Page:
Marco Rubio Says Obama's Jobs Plan Won't Work, Moody's Top Economist Says It Will
Yesterday, President Obama outline a proposed $447 billion jobs bill that would cut payroll taxes, increase spending on infrastructure and public works programs, and extend unemployment benefits.
Florida Sen. Marco Rubio, with lightning-fast speed, released a statement and video response last night claiming much of the bill "just won't work." However, top economists say the plan would add 2 million jobs and increase the economy by 2 percent.
"So there are some things that the president outlined that I think we can be supportive of, but my problem with this, quite frankly, is that a lot of it just won't work. A lot of it sounds like things we've already tried, such as more government spending. $800 billion didn't create jobs, how is $447 billion going to create jobs?" Rubio said. "So, ultimately I think the problem is there are some things in there that are good, but by and large, it's a proposal based on things that just won't work, haven't worked in the past and they won't work in the future."
Well, Senator Rubio, here's Moody's Analytics chief economist Mark Zandi to explain to you how the bill would add jobs.
According to UPI, he says, the "plan would likely add 1.9 million payroll jobs and grow the U.S. economy 2 percent" and "likely cut the unemployment rate by a percentage point." Zandi isn't alone.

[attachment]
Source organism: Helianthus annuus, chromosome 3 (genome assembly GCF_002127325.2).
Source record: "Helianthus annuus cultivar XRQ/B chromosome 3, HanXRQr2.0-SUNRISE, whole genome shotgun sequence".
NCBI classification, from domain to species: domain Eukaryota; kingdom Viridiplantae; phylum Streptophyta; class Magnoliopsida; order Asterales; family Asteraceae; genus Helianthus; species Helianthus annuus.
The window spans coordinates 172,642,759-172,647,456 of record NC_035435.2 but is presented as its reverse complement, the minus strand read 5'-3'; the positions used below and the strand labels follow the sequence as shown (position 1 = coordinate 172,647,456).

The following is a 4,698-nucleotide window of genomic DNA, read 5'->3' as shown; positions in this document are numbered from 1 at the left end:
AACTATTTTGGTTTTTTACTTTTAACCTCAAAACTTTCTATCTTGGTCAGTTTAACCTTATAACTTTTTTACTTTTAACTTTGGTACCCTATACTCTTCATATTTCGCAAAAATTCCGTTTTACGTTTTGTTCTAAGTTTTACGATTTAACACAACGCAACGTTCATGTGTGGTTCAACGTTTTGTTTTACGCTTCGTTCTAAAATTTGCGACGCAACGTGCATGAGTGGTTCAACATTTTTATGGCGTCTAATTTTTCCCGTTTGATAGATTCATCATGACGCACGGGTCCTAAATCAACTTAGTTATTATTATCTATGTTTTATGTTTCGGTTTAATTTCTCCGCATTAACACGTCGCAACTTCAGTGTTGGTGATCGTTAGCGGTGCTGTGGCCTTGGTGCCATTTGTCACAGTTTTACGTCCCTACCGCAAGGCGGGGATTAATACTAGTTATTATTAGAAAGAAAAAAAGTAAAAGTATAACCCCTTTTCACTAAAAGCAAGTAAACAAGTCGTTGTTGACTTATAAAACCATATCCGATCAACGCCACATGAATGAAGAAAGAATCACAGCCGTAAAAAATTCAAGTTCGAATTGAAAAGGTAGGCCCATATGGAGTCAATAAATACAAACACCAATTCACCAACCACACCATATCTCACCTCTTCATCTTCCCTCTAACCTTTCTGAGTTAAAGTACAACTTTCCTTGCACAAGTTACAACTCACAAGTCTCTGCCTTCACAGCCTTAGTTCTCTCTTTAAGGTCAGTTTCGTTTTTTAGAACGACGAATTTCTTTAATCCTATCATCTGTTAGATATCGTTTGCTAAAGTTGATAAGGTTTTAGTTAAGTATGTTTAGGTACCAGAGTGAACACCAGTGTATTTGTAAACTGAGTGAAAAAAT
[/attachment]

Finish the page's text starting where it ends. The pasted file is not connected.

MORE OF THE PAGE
"Payroll tax cuts are very powerful," Allen Sinai, chief economist of Decision Economics, tells the AP. "They provide a boost to direct income and, in turn, spending, which is important to growth."
If anything, there's some economists who say Obama's plan doesn't go far enough, and would like to see more spending.
However, Rubio's insistence that the plan "just won't work," doesn't seem to be the blanket answer for all Republicans.
House Speaker John Boehner says, "The proposals the president outlined tonight merit consideration."
Get the ICYMI: Today's Top Stories Newsletter Our daily newsletter delivers quick clicks to keep you in the know
Catch up on the day's news and stay informed with our daily digest of the most popular news, music, food and arts stories in Miami, delivered to your inbox Monday through Friday.